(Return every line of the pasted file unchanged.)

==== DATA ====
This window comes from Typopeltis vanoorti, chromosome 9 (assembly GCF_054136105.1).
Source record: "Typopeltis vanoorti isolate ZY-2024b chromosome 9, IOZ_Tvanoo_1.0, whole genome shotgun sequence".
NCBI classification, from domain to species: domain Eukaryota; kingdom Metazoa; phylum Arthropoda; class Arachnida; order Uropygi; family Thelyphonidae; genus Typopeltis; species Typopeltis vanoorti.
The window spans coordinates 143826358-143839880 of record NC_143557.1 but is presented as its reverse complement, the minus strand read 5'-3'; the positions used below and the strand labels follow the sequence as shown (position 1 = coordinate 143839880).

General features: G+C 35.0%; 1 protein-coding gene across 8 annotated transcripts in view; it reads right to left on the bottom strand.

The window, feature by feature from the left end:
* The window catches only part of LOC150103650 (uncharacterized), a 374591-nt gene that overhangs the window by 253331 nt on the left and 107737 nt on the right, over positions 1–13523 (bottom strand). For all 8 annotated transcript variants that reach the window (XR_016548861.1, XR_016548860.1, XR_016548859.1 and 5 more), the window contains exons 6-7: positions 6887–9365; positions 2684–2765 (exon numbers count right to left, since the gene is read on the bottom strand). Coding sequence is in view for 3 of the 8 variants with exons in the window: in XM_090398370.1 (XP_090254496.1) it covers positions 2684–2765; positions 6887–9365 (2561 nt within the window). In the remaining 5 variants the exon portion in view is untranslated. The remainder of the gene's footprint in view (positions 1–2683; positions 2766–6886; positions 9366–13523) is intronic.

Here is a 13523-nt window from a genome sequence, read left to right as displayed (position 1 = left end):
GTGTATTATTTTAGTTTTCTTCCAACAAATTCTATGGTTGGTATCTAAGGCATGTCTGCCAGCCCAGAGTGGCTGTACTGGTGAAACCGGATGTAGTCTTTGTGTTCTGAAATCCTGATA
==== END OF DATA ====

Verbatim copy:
This window comes from Typopeltis vanoorti, chromosome 9 (assembly GCF_054136105.1).
Source record: "Typopeltis vanoorti isolate ZY-2024b chromosome 9, IOZ_Tvanoo_1.0, whole genome shotgun sequence".
NCBI classification, from domain to species: domain Eukaryota; kingdom Metazoa; phylum Arthropoda; class Arachnida; order Uropygi; family Thelyphonidae; genus Typopeltis; species Typopeltis vanoorti.
The window spans coordinates 143826358-143839880 of record NC_143557.1 but is presented as its reverse complement, the minus strand read 5'-3'; the positions used below and the strand labels follow the sequence as shown (position 1 = coordinate 143839880).

General features: G+C 35.0%; 1 protein-coding gene across 8 annotated transcripts in view; it reads right to left on the bottom strand.

The window, feature by feature from the left end:
* The window catches only part of LOC150103650 (uncharacterized), a 374591-nt gene that overhangs the window by 253331 nt on the left and 107737 nt on the right, over positions 1–13523 (bottom strand). For all 8 annotated transcript variants that reach the window (XR_016548861.1, XR_016548860.1, XR_016548859.1 and 5 more), the window contains exons 6-7: positions 6887–9365; positions 2684–2765 (exon numbers count right to left, since the gene is read on the bottom strand). Coding sequence is in view for 3 of the 8 variants with exons in the window: in XM_090398370.1 (XP_090254496.1) it covers positions 2684–2765; positions 6887–9365 (2561 nt within the window). In the remaining 5 variants the exon portion in view is untranslated. The remainder of the gene's footprint in view (positions 1–2683; positions 2766–6886; positions 9366–13523) is intronic.

Here is a 13523-nt window from a genome sequence, read left to right as displayed (position 1 = left end):
GTGTATTATTTTAGTTTTCTTCCAACAAATTCTATGGTTGGTATCTAAGGCATGTCTGCCAGCCCAGAGTGGCTGTACTGGTGAAACCGGATGTAGTCTTTGTGTTCTGAAATCCTGATA